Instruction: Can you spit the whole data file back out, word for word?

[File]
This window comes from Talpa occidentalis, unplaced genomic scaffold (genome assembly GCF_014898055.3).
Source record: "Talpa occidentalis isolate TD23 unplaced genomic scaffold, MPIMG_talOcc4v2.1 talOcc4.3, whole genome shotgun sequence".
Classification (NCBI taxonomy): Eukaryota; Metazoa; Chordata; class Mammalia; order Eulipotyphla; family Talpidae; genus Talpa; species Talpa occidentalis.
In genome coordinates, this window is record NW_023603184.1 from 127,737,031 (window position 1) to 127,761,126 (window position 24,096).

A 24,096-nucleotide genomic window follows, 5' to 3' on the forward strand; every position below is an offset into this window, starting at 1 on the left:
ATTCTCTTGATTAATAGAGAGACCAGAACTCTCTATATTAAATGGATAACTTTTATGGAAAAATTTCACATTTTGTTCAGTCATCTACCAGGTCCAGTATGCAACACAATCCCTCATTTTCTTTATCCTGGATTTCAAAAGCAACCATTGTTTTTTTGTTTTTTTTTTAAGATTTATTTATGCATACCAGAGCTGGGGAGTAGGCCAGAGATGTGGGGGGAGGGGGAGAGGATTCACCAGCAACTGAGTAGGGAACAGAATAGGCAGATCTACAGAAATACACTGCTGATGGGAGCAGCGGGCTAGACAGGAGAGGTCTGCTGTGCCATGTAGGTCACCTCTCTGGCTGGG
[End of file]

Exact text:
This window comes from Talpa occidentalis, unplaced genomic scaffold (genome assembly GCF_014898055.3).
Source record: "Talpa occidentalis isolate TD23 unplaced genomic scaffold, MPIMG_talOcc4v2.1 talOcc4.3, whole genome shotgun sequence".
Classification (NCBI taxonomy): Eukaryota; Metazoa; Chordata; class Mammalia; order Eulipotyphla; family Talpidae; genus Talpa; species Talpa occidentalis.
In genome coordinates, this window is record NW_023603184.1 from 127,737,031 (window position 1) to 127,761,126 (window position 24,096).

A 24,096-nucleotide genomic window follows, 5' to 3' on the forward strand; every position below is an offset into this window, starting at 1 on the left:
ATTCTCTTGATTAATAGAGAGACCAGAACTCTCTATATTAAATGGATAACTTTTATGGAAAAATTTCACATTTTGTTCAGTCATCTACCAGGTCCAGTATGCAACACAATCCCTCATTTTCTTTATCCTGGATTTCAAAAGCAACCATTGTTTTTTTGTTTTTTTTTTAAGATTTATTTATGCATACCAGAGCTGGGGAGTAGGCCAGAGATGTGGGGGGAGGGGGAGAGGATTCACCAGCAACTGAGTAGGGAACAGAATAGGCAGATCTACAGAAATACACTGCTGATGGGAGCAGCGGGCTAGACAGGAGAGGTCTGCTGTGCCATGTAGGTCACCTCTCTGGCTGGG